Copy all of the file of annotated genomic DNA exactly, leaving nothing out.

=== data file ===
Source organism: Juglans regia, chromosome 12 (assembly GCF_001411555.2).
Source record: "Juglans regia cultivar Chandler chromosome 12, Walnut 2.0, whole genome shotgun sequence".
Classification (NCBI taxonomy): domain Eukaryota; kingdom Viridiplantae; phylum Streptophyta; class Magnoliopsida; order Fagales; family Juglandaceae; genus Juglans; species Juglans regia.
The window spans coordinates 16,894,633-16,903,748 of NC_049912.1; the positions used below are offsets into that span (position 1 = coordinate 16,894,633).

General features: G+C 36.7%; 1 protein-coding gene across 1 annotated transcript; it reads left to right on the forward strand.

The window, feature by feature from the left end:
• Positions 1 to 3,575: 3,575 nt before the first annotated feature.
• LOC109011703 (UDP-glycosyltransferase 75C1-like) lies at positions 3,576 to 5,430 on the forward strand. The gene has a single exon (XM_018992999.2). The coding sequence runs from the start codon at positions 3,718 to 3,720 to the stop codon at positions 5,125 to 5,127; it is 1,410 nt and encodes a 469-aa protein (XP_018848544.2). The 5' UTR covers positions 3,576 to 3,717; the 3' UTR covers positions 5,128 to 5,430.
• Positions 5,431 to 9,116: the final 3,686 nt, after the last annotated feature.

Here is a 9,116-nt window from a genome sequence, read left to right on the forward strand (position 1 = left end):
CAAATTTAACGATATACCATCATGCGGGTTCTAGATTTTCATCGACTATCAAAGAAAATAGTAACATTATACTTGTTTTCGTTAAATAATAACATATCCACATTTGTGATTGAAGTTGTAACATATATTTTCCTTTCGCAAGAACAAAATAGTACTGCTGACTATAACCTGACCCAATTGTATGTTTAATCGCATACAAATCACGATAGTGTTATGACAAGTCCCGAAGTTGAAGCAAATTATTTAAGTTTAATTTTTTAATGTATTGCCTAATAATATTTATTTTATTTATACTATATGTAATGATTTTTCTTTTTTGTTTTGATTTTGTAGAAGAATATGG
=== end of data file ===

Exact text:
Source organism: Juglans regia, chromosome 12 (assembly GCF_001411555.2).
Source record: "Juglans regia cultivar Chandler chromosome 12, Walnut 2.0, whole genome shotgun sequence".
Classification (NCBI taxonomy): domain Eukaryota; kingdom Viridiplantae; phylum Streptophyta; class Magnoliopsida; order Fagales; family Juglandaceae; genus Juglans; species Juglans regia.
The window spans coordinates 16,894,633-16,903,748 of NC_049912.1; the positions used below are offsets into that span (position 1 = coordinate 16,894,633).

General features: G+C 36.7%; 1 protein-coding gene across 1 annotated transcript; it reads left to right on the forward strand.

The window, feature by feature from the left end:
• Positions 1 to 3,575: 3,575 nt before the first annotated feature.
• LOC109011703 (UDP-glycosyltransferase 75C1-like) lies at positions 3,576 to 5,430 on the forward strand. The gene has a single exon (XM_018992999.2). The coding sequence runs from the start codon at positions 3,718 to 3,720 to the stop codon at positions 5,125 to 5,127; it is 1,410 nt and encodes a 469-aa protein (XP_018848544.2). The 5' UTR covers positions 3,576 to 3,717; the 3' UTR covers positions 5,128 to 5,430.
• Positions 5,431 to 9,116: the final 3,686 nt, after the last annotated feature.

Here is a 9,116-nt window from a genome sequence, read left to right on the forward strand (position 1 = left end):
CAAATTTAACGATATACCATCATGCGGGTTCTAGATTTTCATCGACTATCAAAGAAAATAGTAACATTATACTTGTTTTCGTTAAATAATAACATATCCACATTTGTGATTGAAGTTGTAACATATATTTTCCTTTCGCAAGAACAAAATAGTACTGCTGACTATAACCTGACCCAATTGTATGTTTAATCGCATACAAATCACGATAGTGTTATGACAAGTCCCGAAGTTGAAGCAAATTATTTAAGTTTAATTTTTTAATGTATTGCCTAATAATATTTATTTTATTTATACTATATGTAATGATTTTTCTTTTTTGTTTTGATTTTGTAGAAGAATATGG